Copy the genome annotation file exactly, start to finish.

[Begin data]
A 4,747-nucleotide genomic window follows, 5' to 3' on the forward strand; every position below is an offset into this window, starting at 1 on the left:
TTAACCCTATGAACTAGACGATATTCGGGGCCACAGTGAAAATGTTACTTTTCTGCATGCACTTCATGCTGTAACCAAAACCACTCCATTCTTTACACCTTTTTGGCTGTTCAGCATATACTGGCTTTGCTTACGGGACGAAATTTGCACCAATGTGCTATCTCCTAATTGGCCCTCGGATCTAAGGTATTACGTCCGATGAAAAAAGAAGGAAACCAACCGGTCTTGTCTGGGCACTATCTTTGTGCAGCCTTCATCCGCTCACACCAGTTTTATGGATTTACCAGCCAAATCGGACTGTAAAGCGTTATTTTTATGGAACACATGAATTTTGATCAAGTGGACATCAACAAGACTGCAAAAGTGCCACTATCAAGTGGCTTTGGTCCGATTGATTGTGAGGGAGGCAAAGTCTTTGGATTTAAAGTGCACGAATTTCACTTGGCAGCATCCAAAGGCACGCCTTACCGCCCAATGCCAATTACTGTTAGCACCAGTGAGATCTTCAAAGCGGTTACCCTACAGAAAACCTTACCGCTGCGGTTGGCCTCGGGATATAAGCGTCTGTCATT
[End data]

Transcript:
A 4,747-nucleotide genomic window follows, 5' to 3' on the forward strand; every position below is an offset into this window, starting at 1 on the left:
TTAACCCTATGAACTAGACGATATTCGGGGCCACAGTGAAAATGTTACTTTTCTGCATGCACTTCATGCTGTAACCAAAACCACTCCATTCTTTACACCTTTTTGGCTGTTCAGCATATACTGGCTTTGCTTACGGGACGAAATTTGCACCAATGTGCTATCTCCTAATTGGCCCTCGGATCTAAGGTATTACGTCCGATGAAAAAAGAAGGAAACCAACCGGTCTTGTCTGGGCACTATCTTTGTGCAGCCTTCATCCGCTCACACCAGTTTTATGGATTTACCAGCCAAATCGGACTGTAAAGCGTTATTTTTATGGAACACATGAATTTTGATCAAGTGGACATCAACAAGACTGCAAAAGTGCCACTATCAAGTGGCTTTGGTCCGATTGATTGTGAGGGAGGCAAAGTCTTTGGATTTAAAGTGCACGAATTTCACTTGGCAGCATCCAAAGGCACGCCTTACCGCCCAATGCCAATTACTGTTAGCACCAGTGAGATCTTCAAAGCGGTTACCCTACAGAAAACCTTACCGCTGCGGTTGGCCTCGGGATATAAGCGTCTGTCATT